New ways of managing the Humber estuary for the benefit of industry, local communities and the environment will come under the spotlight at a major international meeting later this month.
The University of Hull’s Institute of Estuarine & Coastal Studies is hosting the four-day event as part of TiDE, an EU-funded research initiative that is examining new integrated techniques for managing estuaries in Germany, Belgium, the Netherlands and the UK.
Director of the institute, Professor Mike Elliott (pictured), said: “The TiDE meeting is bringing together some of Europe’s leading experts on estuarine science with port authorities and environmental agencies.
“The aim is to create new tools for managing estuaries so that the needs of industry, the natural environment and local communities can all be met.”
Estuaries, such as the Humber, are partially enclosed coastal waterways linking the open sea to internal waterways. Combining marine and freshwater habitats, they support many important, protected natural ecosystems.
These habitats also provide ‘services’ to local communities, for example by buffering against the risk of flooding from storm surges and sea-level rise and by creating amenity value for recreational activities, such as fishing. At the same time, they support major cities and their position makes them economically significant for ports, shipping, fisheries and manufacturing industries.
“With the construction of several large-scale renewable energy port infrastructure projects planned for the Humber, the need for an integrated approach to the estuary’s management has never been more important,” said Prof. Elliott.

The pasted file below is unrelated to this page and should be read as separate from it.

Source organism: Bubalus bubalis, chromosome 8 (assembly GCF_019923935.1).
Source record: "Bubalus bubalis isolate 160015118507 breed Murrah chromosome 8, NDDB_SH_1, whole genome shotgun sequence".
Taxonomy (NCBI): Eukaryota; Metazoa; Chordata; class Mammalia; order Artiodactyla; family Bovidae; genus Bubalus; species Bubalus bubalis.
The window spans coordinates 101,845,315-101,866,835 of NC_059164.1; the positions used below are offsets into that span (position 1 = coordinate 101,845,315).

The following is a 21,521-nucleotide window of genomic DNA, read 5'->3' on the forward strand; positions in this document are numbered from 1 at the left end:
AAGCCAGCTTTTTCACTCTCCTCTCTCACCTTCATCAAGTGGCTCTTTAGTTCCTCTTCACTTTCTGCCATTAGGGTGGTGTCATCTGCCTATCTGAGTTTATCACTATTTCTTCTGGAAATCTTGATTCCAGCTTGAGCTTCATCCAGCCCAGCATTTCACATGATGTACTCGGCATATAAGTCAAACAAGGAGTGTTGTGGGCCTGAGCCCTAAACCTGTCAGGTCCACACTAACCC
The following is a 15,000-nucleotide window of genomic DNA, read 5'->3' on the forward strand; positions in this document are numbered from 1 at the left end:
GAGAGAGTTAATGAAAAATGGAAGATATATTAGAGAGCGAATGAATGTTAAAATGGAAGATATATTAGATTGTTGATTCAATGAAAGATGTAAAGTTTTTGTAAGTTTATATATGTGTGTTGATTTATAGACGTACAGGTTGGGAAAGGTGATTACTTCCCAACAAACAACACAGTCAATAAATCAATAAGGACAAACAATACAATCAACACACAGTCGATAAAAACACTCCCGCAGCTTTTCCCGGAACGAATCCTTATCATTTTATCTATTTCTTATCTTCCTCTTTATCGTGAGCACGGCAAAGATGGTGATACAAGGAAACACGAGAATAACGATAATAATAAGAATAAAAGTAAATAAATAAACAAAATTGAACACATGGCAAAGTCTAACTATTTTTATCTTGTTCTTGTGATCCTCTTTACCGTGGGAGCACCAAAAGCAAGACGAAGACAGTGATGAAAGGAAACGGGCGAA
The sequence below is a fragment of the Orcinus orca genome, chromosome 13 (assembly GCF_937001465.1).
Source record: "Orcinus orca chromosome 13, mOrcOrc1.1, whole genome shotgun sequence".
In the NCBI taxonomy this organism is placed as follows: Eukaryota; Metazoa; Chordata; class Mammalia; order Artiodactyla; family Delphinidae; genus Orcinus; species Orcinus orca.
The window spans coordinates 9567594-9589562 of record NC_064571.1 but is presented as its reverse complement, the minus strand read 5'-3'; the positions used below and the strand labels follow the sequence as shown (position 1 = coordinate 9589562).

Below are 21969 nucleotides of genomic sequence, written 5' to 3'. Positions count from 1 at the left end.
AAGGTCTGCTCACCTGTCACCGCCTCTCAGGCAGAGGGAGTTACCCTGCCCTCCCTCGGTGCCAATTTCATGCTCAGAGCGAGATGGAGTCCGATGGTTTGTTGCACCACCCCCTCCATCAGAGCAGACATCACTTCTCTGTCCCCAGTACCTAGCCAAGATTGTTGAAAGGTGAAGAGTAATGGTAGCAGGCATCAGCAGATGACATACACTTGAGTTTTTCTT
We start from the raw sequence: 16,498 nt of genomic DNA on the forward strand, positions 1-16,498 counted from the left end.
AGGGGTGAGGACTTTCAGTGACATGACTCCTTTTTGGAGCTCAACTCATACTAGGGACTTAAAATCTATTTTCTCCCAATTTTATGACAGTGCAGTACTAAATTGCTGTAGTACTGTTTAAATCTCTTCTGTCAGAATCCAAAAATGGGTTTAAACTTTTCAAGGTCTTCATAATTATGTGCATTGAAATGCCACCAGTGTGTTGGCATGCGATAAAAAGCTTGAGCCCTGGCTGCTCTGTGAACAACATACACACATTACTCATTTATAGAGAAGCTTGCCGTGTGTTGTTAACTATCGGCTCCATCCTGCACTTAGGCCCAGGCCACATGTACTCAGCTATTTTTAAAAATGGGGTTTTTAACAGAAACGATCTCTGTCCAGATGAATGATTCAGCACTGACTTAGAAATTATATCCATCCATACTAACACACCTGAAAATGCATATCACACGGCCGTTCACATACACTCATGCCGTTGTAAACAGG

“The Humber is commercially very important to the whole region, particularly in the current economic climate, when investment is so crucial for creating and protecting jobs.
“However, the economic benefits must be set against the needs of the communities and the environment. The main message is ensuring we get ‘wins’ for ecology, economy and public safety.”
One of the achievements of the TiDE project is in creating a toolkit of sustainable management methods for estuaries, such as ‘off-setting’, which creates new habitats where wildlife can flourish, in order to compensate for the extension of ports.
Prof. Elliott said the four estuaries that are the main focus of the study – The Elbe and Weser in Germany, The Schelde in Belgium and the Humber – have many issues in common.
“Each area has a specific management plan to deal with their own issues around the use of ports, infrastructure, flood protection and erosion but we all need to fulfil the same EU legislation,” he said. “The problems we face on this side of the North Sea are very similar to those faced on mainland Europe so we all have things to teach each other.”
During the meeting on November 22 - 25, delegates will visit various sites on the Humber to see at first-hand the impact of new developments and the management measures that are being put in place to reduce their effect on the environment.
The Institute of Estuarine & Coastal Studies has played a pioneering role in creating new tools for sustainable economic growth, carrying out environmental impact assessments for port developments in the UK, Europe and Africa.
“We have always worked to develop the links between natural and social sciences,” said Prof. Elliott. “Our role has been to ensure that the environment is protected and legislation adhered to, while at the same time allowing industry to flourish in a sustainable manner.”